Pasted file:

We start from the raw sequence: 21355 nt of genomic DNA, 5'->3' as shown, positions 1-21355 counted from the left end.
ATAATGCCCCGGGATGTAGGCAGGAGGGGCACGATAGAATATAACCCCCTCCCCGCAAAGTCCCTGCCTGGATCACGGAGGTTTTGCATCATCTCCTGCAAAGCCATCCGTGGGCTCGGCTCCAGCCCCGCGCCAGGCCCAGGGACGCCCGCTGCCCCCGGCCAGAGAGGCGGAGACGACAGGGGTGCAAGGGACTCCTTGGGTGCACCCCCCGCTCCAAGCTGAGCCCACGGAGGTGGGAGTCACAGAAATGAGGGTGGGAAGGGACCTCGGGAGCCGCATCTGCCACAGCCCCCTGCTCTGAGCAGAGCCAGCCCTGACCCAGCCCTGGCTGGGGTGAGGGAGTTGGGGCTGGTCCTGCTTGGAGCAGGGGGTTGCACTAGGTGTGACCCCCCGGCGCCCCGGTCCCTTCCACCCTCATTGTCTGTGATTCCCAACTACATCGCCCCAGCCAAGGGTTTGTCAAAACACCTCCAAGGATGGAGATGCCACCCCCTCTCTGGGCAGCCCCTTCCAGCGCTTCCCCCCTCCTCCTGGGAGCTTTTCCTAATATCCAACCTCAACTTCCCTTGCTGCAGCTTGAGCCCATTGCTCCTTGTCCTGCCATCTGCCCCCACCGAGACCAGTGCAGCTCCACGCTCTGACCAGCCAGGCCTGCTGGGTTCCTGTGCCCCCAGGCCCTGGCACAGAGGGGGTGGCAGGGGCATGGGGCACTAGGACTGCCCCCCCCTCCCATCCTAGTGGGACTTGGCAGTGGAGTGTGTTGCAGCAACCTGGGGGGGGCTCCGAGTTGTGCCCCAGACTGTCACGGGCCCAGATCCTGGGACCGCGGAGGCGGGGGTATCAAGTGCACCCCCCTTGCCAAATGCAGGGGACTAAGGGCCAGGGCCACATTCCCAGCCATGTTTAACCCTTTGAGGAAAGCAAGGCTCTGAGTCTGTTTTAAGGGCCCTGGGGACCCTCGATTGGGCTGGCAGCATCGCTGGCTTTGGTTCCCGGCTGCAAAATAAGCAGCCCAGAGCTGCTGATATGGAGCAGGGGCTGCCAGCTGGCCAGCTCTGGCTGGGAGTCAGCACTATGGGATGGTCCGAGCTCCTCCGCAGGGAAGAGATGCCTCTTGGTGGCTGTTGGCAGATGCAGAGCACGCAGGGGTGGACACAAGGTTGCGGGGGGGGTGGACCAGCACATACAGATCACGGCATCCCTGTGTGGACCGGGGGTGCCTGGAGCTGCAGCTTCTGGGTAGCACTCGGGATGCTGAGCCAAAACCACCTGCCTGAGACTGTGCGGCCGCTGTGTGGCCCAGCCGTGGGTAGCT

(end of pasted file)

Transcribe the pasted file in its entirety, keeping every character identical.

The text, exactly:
We start from the raw sequence: 21355 nt of genomic DNA, 5'->3' as shown, positions 1-21355 counted from the left end.
ATAATGCCCCGGGATGTAGGCAGGAGGGGCACGATAGAATATAACCCCCTCCCCGCAAAGTCCCTGCCTGGATCACGGAGGTTTTGCATCATCTCCTGCAAAGCCATCCGTGGGCTCGGCTCCAGCCCCGCGCCAGGCCCAGGGACGCCCGCTGCCCCCGGCCAGAGAGGCGGAGACGACAGGGGTGCAAGGGACTCCTTGGGTGCACCCCCCGCTCCAAGCTGAGCCCACGGAGGTGGGAGTCACAGAAATGAGGGTGGGAAGGGACCTCGGGAGCCGCATCTGCCACAGCCCCCTGCTCTGAGCAGAGCCAGCCCTGACCCAGCCCTGGCTGGGGTGAGGGAGTTGGGGCTGGTCCTGCTTGGAGCAGGGGGTTGCACTAGGTGTGACCCCCCGGCGCCCCGGTCCCTTCCACCCTCATTGTCTGTGATTCCCAACTACATCGCCCCAGCCAAGGGTTTGTCAAAACACCTCCAAGGATGGAGATGCCACCCCCTCTCTGGGCAGCCCCTTCCAGCGCTTCCCCCCTCCTCCTGGGAGCTTTTCCTAATATCCAACCTCAACTTCCCTTGCTGCAGCTTGAGCCCATTGCTCCTTGTCCTGCCATCTGCCCCCACCGAGACCAGTGCAGCTCCACGCTCTGACCAGCCAGGCCTGCTGGGTTCCTGTGCCCCCAGGCCCTGGCACAGAGGGGGTGGCAGGGGCATGGGGCACTAGGACTGCCCCCCCCTCCCATCCTAGTGGGACTTGGCAGTGGAGTGTGTTGCAGCAACCTGGGGGGGGCTCCGAGTTGTGCCCCAGACTGTCACGGGCCCAGATCCTGGGACCGCGGAGGCGGGGGTATCAAGTGCACCCCCCTTGCCAAATGCAGGGGACTAAGGGCCAGGGCCACATTCCCAGCCATGTTTAACCCTTTGAGGAAAGCAAGGCTCTGAGTCTGTTTTAAGGGCCCTGGGGACCCTCGATTGGGCTGGCAGCATCGCTGGCTTTGGTTCCCGGCTGCAAAATAAGCAGCCCAGAGCTGCTGATATGGAGCAGGGGCTGCCAGCTGGCCAGCTCTGGCTGGGAGTCAGCACTATGGGATGGTCCGAGCTCCTCCGCAGGGAAGAGATGCCTCTTGGTGGCTGTTGGCAGATGCAGAGCACGCAGGGGTGGACACAAGGTTGCGGGGGGGGTGGACCAGCACATACAGATCACGGCATCCCTGTGTGGACCGGGGGTGCCTGGAGCTGCAGCTTCTGGGTAGCACTCGGGATGCTGAGCCAAAACCACCTGCCTGAGACTGTGCGGCCGCTGTGTGGCCCAGCCGTGGGTAGCT